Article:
Readers who are tired of hearing that American consumers are doltish, self-absorbed, and mindless, easy prey for Machiavellian forces of Madison Avenue, are going to be delighted by Stanley Lebergott’s shrewd, humorous, and detailed analysis of the American way of spending.
Arguing that the economic theories of Veblen, Galbraith, and Packard might just be based more on personal temperament and lingering Puritanism than on economic reality, Lebergott asks the simple question: “What is functional for human consumers?” And he answers it cheerily, “Surely every (legal) consumer expenditure is.” Lebergott finds any attempt to regulate consumer access, or consumer taste, inappropriate in a pluralistic democratic society. He even suggests that the customer is nearly always right, and can be depended on, in his own personal pursuit of happiness, to bring about real improvements in the general standard of living. He applauds women, for example, for embracing the washing machine, the refrigerator, and the vacuum cleaner, thereby reducing the number of weekly hours spent on household chores from “70 in 1900 to 30 in 1981.”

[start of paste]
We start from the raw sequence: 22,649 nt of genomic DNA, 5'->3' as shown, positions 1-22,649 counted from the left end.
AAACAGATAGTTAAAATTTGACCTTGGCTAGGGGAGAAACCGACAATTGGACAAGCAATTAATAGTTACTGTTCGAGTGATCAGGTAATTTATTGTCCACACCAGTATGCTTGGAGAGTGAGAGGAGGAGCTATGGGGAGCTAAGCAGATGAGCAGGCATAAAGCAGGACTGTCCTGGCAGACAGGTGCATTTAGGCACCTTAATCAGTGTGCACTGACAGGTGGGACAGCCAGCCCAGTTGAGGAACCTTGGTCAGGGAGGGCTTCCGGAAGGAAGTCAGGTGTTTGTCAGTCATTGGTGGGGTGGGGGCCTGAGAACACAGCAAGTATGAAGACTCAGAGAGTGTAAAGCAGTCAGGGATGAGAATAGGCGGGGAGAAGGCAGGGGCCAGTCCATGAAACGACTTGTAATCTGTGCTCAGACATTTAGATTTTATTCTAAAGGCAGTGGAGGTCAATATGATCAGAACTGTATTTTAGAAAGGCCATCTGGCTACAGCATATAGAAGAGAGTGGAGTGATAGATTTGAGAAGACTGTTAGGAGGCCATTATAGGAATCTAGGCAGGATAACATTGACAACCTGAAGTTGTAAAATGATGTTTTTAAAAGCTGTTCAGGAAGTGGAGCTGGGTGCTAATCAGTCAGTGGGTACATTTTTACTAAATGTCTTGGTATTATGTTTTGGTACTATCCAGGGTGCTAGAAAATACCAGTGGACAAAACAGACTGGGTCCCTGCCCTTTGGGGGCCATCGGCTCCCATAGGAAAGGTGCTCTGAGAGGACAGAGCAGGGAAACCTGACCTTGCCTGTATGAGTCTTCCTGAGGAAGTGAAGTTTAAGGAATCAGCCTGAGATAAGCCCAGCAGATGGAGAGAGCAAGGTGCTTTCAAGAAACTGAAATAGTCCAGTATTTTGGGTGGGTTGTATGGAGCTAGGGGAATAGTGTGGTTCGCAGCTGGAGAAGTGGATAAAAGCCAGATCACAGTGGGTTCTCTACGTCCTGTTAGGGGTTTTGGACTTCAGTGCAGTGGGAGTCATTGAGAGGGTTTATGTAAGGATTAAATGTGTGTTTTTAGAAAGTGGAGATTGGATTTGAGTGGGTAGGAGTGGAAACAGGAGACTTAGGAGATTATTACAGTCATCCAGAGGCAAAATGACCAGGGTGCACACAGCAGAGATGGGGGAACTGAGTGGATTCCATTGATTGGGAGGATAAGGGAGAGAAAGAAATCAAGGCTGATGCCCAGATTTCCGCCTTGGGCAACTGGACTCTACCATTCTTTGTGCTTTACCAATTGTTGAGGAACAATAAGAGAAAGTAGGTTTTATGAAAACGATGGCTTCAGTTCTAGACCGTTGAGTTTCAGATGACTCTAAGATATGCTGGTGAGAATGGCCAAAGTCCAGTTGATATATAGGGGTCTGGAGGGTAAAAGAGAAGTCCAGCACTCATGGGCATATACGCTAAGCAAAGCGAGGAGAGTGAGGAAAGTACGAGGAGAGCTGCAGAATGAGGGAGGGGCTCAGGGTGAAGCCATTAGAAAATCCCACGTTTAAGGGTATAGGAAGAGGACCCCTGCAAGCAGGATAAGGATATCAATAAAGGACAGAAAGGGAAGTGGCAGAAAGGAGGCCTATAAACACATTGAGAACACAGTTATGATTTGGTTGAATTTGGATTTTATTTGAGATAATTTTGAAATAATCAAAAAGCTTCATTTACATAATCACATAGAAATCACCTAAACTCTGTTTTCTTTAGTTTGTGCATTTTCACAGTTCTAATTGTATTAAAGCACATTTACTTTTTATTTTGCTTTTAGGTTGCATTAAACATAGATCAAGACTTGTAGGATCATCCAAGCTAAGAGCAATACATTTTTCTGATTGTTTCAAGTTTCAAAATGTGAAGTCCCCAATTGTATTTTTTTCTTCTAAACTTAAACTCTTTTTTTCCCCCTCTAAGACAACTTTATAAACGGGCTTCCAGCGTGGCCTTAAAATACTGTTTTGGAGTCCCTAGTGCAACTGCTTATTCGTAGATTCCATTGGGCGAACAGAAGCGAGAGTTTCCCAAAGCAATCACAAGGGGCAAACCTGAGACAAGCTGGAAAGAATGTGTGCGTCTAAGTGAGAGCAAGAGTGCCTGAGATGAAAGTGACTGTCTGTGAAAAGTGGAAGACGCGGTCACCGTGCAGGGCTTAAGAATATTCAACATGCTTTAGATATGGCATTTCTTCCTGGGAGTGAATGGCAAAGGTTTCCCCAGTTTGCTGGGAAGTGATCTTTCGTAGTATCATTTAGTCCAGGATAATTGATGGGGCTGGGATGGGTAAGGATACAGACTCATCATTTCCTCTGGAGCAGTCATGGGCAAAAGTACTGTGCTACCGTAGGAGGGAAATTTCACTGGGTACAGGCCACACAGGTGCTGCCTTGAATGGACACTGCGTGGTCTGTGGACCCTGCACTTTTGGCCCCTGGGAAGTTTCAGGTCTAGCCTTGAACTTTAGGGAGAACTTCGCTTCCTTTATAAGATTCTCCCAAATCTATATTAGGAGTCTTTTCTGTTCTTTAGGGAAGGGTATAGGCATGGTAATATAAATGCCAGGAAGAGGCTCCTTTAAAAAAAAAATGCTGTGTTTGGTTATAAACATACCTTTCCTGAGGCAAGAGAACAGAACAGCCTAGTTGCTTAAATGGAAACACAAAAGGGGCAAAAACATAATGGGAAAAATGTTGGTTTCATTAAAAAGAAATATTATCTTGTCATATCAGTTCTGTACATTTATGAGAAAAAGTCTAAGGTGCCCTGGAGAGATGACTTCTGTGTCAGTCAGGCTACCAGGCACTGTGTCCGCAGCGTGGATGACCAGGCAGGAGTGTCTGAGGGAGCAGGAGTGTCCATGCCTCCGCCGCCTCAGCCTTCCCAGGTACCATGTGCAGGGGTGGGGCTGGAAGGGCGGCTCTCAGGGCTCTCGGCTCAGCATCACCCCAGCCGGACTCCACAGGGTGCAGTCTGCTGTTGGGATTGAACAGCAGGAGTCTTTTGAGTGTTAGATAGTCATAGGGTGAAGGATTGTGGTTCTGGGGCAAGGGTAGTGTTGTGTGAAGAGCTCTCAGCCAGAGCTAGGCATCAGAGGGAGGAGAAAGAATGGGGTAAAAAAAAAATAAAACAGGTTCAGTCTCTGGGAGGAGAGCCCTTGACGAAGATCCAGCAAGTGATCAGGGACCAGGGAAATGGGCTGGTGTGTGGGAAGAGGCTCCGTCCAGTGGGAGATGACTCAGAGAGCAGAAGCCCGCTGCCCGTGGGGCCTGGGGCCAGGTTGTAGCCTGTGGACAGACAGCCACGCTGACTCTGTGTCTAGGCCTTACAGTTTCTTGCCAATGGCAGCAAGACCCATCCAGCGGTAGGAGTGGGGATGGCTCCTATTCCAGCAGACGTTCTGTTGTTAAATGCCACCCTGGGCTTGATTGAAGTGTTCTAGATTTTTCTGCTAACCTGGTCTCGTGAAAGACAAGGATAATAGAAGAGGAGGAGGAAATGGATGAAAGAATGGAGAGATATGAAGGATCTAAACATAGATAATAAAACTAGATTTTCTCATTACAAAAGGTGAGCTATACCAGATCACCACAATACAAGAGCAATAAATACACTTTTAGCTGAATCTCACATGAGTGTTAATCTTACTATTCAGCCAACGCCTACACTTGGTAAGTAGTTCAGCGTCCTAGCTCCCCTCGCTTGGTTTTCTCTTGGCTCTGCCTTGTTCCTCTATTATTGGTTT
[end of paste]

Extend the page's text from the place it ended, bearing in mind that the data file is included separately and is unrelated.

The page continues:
Lebergott questions the presumption of evil in all the old economic verities: the conspicuous consumption of the rich; the vulgarizing influence of advertising; and the endless proliferation of variety in consumer goods. He even questions the wisdom of using per capita income as the only measure of the economic welfare. After all, if per capita income is the only yardstick, then every death must necessarily raise the standard of living and the general sense of well-being in society. Right? Right.
The light-hearted tone of this book is oddly disarming; It is sometimes difficult to remember the copious footnotes, tables and appendices, which give this work its resounding authenticity on topics as diverse as consumer spending on food, clothing, health, recreation, and religion.